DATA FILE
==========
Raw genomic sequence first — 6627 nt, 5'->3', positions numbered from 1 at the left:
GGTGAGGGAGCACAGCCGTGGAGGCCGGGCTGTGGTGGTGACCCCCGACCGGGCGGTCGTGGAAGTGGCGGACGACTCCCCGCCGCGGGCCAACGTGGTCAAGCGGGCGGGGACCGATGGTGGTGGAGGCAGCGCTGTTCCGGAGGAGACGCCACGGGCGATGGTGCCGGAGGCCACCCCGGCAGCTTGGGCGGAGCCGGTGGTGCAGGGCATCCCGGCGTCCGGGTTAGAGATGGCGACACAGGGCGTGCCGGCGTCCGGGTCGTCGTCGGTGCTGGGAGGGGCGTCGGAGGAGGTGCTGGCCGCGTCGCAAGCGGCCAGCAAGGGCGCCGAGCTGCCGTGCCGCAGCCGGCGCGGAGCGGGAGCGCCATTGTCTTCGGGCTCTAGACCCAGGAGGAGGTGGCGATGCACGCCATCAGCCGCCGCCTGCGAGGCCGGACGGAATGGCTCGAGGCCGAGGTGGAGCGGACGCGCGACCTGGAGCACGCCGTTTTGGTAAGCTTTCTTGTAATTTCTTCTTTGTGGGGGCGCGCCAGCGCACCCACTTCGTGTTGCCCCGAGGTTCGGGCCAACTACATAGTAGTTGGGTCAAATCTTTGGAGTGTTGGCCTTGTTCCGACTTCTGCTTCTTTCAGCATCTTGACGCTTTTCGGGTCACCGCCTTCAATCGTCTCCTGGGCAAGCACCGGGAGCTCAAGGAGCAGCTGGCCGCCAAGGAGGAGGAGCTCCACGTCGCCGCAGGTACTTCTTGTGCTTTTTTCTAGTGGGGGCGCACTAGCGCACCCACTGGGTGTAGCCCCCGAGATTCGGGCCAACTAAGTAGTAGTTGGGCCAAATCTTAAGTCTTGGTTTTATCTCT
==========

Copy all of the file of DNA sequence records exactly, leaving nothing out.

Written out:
Raw genomic sequence first — 6627 nt, 5'->3', positions numbered from 1 at the left:
GGTGAGGGAGCACAGCCGTGGAGGCCGGGCTGTGGTGGTGACCCCCGACCGGGCGGTCGTGGAAGTGGCGGACGACTCCCCGCCGCGGGCCAACGTGGTCAAGCGGGCGGGGACCGATGGTGGTGGAGGCAGCGCTGTTCCGGAGGAGACGCCACGGGCGATGGTGCCGGAGGCCACCCCGGCAGCTTGGGCGGAGCCGGTGGTGCAGGGCATCCCGGCGTCCGGGTTAGAGATGGCGACACAGGGCGTGCCGGCGTCCGGGTCGTCGTCGGTGCTGGGAGGGGCGTCGGAGGAGGTGCTGGCCGCGTCGCAAGCGGCCAGCAAGGGCGCCGAGCTGCCGTGCCGCAGCCGGCGCGGAGCGGGAGCGCCATTGTCTTCGGGCTCTAGACCCAGGAGGAGGTGGCGATGCACGCCATCAGCCGCCGCCTGCGAGGCCGGACGGAATGGCTCGAGGCCGAGGTGGAGCGGACGCGCGACCTGGAGCACGCCGTTTTGGTAAGCTTTCTTGTAATTTCTTCTTTGTGGGGGCGCGCCAGCGCACCCACTTCGTGTTGCCCCGAGGTTCGGGCCAACTACATAGTAGTTGGGTCAAATCTTTGGAGTGTTGGCCTTGTTCCGACTTCTGCTTCTTTCAGCATCTTGACGCTTTTCGGGTCACCGCCTTCAATCGTCTCCTGGGCAAGCACCGGGAGCTCAAGGAGCAGCTGGCCGCCAAGGAGGAGGAGCTCCACGTCGCCGCAGGTACTTCTTGTGCTTTTTTCTAGTGGGGGCGCACTAGCGCACCCACTGGGTGTAGCCCCCGAGATTCGGGCCAACTAAGTAGTAGTTGGGCCAAATCTTAAGTCTTGGTTTTATCTCT